How Patriarchy Affects Women In The LGBTQ Community

There is intersectionality in how patriarchy affects women in the LGBTQ community. Many queer women feel alienated by their own sexualities.

There is intersectionality in how patriarchy affects women in the LGBTQ community. Many queer women feel alienated by their own sexualities in society. Being in an all-girls’ school gave me an idea of what the world could be like without boys, and I can’t say I dislike it.

An all-girls’ school showed me what the world could be like without men

I had transferred from a co-ed to an all-girls’ school in the 6th grade. Initially lamenting the switch, I quickly became aware of how gender-separated spaces were at such a young age. There was a distinction between areas where girls and boys were restricted.

I used to be a dancer, singer, reader and all over-performer. However, the new girls’ school gave me free rein over all areas outside a select, feminine few. I flourished as a sports person, a drummer in the school marching band, securing a position up in the school cabinet, orating and presenting on the regular.

There was also the matter of love. I fell for a slew of close friends and acquaintances alike, and didn’t feel the absence of boys to be a dealbreaker. It didn’t come as a shock but seemed more natural to me than anything, young as I was.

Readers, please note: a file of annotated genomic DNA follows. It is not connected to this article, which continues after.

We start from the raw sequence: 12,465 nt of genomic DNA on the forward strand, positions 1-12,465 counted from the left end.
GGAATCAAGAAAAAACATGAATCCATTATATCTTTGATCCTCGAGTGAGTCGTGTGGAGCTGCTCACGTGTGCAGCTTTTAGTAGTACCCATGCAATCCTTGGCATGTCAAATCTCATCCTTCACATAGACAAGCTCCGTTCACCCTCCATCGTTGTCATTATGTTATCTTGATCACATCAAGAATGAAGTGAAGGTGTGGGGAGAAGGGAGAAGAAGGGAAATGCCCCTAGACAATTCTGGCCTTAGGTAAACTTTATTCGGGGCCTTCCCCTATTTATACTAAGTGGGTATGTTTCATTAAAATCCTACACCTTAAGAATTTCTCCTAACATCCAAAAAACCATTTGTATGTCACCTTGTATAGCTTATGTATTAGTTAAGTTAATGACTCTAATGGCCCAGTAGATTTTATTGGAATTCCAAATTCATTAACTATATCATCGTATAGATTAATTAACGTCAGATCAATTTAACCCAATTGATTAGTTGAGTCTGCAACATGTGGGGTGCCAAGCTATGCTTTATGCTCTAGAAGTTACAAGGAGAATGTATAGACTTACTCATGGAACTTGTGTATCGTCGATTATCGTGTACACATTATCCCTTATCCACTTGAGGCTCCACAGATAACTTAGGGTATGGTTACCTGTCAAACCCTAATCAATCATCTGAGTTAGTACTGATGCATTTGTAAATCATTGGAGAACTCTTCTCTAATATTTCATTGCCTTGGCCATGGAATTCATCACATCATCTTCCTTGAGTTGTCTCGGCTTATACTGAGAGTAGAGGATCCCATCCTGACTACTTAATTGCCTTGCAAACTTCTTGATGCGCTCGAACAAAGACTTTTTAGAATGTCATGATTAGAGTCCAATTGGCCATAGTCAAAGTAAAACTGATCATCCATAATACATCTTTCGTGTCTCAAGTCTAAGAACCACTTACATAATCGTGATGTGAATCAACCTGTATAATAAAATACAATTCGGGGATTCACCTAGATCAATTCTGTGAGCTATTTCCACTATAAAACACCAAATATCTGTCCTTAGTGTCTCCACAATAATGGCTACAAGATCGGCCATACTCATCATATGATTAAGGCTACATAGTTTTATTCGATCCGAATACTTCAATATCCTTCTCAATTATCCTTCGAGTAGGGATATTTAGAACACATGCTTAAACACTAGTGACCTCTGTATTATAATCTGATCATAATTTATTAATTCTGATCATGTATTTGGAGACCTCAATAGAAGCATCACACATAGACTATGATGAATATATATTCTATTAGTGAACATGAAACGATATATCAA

Relationships with other women felt so natural, I saw I wasn’t alone

I always found myself having more intimate relationships with women, and I wasn’t alone.

Fellow students came out left, right and centre; open and proud. This changed very little even after I left school. I was surrounded more so by heterosexual-identifying women in college, but many still opened up about feeling romantically towards the same sex and wanting physical and emotional intimacy from them.

Many confessed how isolating being with men can feel. That there is a disconnect and sex feels like a race against time, like a rushed chore, skewed between two people with little mutual understanding. My organic response would be to just ask, “why don’t you just meet more women?”

The answer would boggle me.

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Some would cite the taboo nature of it all and the social consequences (which I do understand). Some cited wanting biological children in the future, and the girls who said things like I could kiss a girl but I wouldn’t date one (what the actual heck?).

Many women can experiment but would rather not commit to a homosexual relationship

I wouldn’t dare speak on anyone’s behalf, but I do believe heteronormativity has a huge role to play in this charade. In more secure, women-centric places such as my school, each girl felt more liberated, sexually, emotionally, academically and otherwise.

However, in the real world, it is fact that men systemically occupy the highest spot in each field and make a good chunk of the working force. In the midst of dating and the pressure to want your partner to be fully accepted as a future spouse by parents and families, it leaves little room for personal choice.

Indian society forces heteronormativity for social success

There’s a mental blockage with many women thinking they can “experiment” with women but not actually “be happy” with them.

We have been raised on Bollywood flicks where the knight in shining armour comes and rescues our damsel in distress. He whisks her away into sunset, marrying and impregnating her (eyeroll) to depict true social success and a secure, happy life.